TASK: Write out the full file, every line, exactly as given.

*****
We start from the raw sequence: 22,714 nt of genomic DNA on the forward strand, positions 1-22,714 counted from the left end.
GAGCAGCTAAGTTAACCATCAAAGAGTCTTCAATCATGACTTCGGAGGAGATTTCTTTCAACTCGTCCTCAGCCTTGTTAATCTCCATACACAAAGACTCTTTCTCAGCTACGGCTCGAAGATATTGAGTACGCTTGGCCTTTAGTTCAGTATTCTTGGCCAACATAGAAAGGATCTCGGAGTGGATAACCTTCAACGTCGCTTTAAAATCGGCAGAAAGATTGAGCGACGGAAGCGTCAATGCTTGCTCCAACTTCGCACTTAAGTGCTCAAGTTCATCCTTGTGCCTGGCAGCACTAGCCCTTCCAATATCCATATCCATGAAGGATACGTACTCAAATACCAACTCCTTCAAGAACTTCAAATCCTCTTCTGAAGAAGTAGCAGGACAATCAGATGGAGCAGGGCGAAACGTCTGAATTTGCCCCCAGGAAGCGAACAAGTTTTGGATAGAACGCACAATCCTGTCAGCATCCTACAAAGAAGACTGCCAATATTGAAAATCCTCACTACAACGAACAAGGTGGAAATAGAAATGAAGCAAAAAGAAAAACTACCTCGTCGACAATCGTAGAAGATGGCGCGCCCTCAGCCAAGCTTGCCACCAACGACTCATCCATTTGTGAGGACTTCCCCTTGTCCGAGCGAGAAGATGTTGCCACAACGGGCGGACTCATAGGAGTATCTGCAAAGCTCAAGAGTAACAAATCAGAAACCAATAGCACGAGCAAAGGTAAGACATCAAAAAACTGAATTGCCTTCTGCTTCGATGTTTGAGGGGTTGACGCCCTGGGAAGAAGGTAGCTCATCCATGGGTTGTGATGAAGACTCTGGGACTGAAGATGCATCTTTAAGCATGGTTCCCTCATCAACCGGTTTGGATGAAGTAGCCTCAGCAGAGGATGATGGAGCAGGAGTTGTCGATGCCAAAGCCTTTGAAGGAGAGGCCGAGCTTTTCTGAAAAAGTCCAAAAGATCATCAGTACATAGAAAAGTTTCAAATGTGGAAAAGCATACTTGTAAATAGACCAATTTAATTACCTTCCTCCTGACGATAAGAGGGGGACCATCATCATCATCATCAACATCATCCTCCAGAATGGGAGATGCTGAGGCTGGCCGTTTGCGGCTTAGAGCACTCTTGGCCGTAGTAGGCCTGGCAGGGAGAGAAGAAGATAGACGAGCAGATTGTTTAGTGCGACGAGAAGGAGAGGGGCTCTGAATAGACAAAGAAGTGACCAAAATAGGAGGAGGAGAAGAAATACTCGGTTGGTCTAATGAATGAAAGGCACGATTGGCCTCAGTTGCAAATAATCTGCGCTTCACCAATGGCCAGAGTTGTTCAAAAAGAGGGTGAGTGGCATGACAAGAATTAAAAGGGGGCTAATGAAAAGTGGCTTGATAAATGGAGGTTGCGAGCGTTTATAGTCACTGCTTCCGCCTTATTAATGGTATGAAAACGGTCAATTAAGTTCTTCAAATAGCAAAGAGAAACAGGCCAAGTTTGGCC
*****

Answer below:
We start from the raw sequence: 22,714 nt of genomic DNA on the forward strand, positions 1-22,714 counted from the left end.
GAGCAGCTAAGTTAACCATCAAAGAGTCTTCAATCATGACTTCGGAGGAGATTTCTTTCAACTCGTCCTCAGCCTTGTTAATCTCCATACACAAAGACTCTTTCTCAGCTACGGCTCGAAGATATTGAGTACGCTTGGCCTTTAGTTCAGTATTCTTGGCCAACATAGAAAGGATCTCGGAGTGGATAACCTTCAACGTCGCTTTAAAATCGGCAGAAAGATTGAGCGACGGAAGCGTCAATGCTTGCTCCAACTTCGCACTTAAGTGCTCAAGTTCATCCTTGTGCCTGGCAGCACTAGCCCTTCCAATATCCATATCCATGAAGGATACGTACTCAAATACCAACTCCTTCAAGAACTTCAAATCCTCTTCTGAAGAAGTAGCAGGACAATCAGATGGAGCAGGGCGAAACGTCTGAATTTGCCCCCAGGAAGCGAACAAGTTTTGGATAGAACGCACAATCCTGTCAGCATCCTACAAAGAAGACTGCCAATATTGAAAATCCTCACTACAACGAACAAGGTGGAAATAGAAATGAAGCAAAAAGAAAAACTACCTCGTCGACAATCGTAGAAGATGGCGCGCCCTCAGCCAAGCTTGCCACCAACGACTCATCCATTTGTGAGGACTTCCCCTTGTCCGAGCGAGAAGATGTTGCCACAACGGGCGGACTCATAGGAGTATCTGCAAAGCTCAAGAGTAACAAATCAGAAACCAATAGCACGAGCAAAGGTAAGACATCAAAAAACTGAATTGCCTTCTGCTTCGATGTTTGAGGGGTTGACGCCCTGGGAAGAAGGTAGCTCATCCATGGGTTGTGATGAAGACTCTGGGACTGAAGATGCATCTTTAAGCATGGTTCCCTCATCAACCGGTTTGGATGAAGTAGCCTCAGCAGAGGATGATGGAGCAGGAGTTGTCGATGCCAAAGCCTTTGAAGGAGAGGCCGAGCTTTTCTGAAAAAGTCCAAAAGATCATCAGTACATAGAAAAGTTTCAAATGTGGAAAAGCATACTTGTAAATAGACCAATTTAATTACCTTCCTCCTGACGATAAGAGGGGGACCATCATCATCATCATCAACATCATCCTCCAGAATGGGAGATGCTGAGGCTGGCCGTTTGCGGCTTAGAGCACTCTTGGCCGTAGTAGGCCTGGCAGGGAGAGAAGAAGATAGACGAGCAGATTGTTTAGTGCGACGAGAAGGAGAGGGGCTCTGAATAGACAAAGAAGTGACCAAAATAGGAGGAGGAGAAGAAATACTCGGTTGGTCTAATGAATGAAAGGCACGATTGGCCTCAGTTGCAAATAATCTGCGCTTCACCAATGGCCAGAGTTGTTCAAAAAGAGGGTGAGTGGCATGACAAGAATTAAAAGGGGGCTAATGAAAAGTGGCTTGATAAATGGAGGTTGCGAGCGTTTATAGTCACTGCTTCCGCCTTATTAATGGTATGAAAACGGTCAATTAAGTTCTTCAAATAGCAAAGAGAAACAGGCCAAGTTTGGCC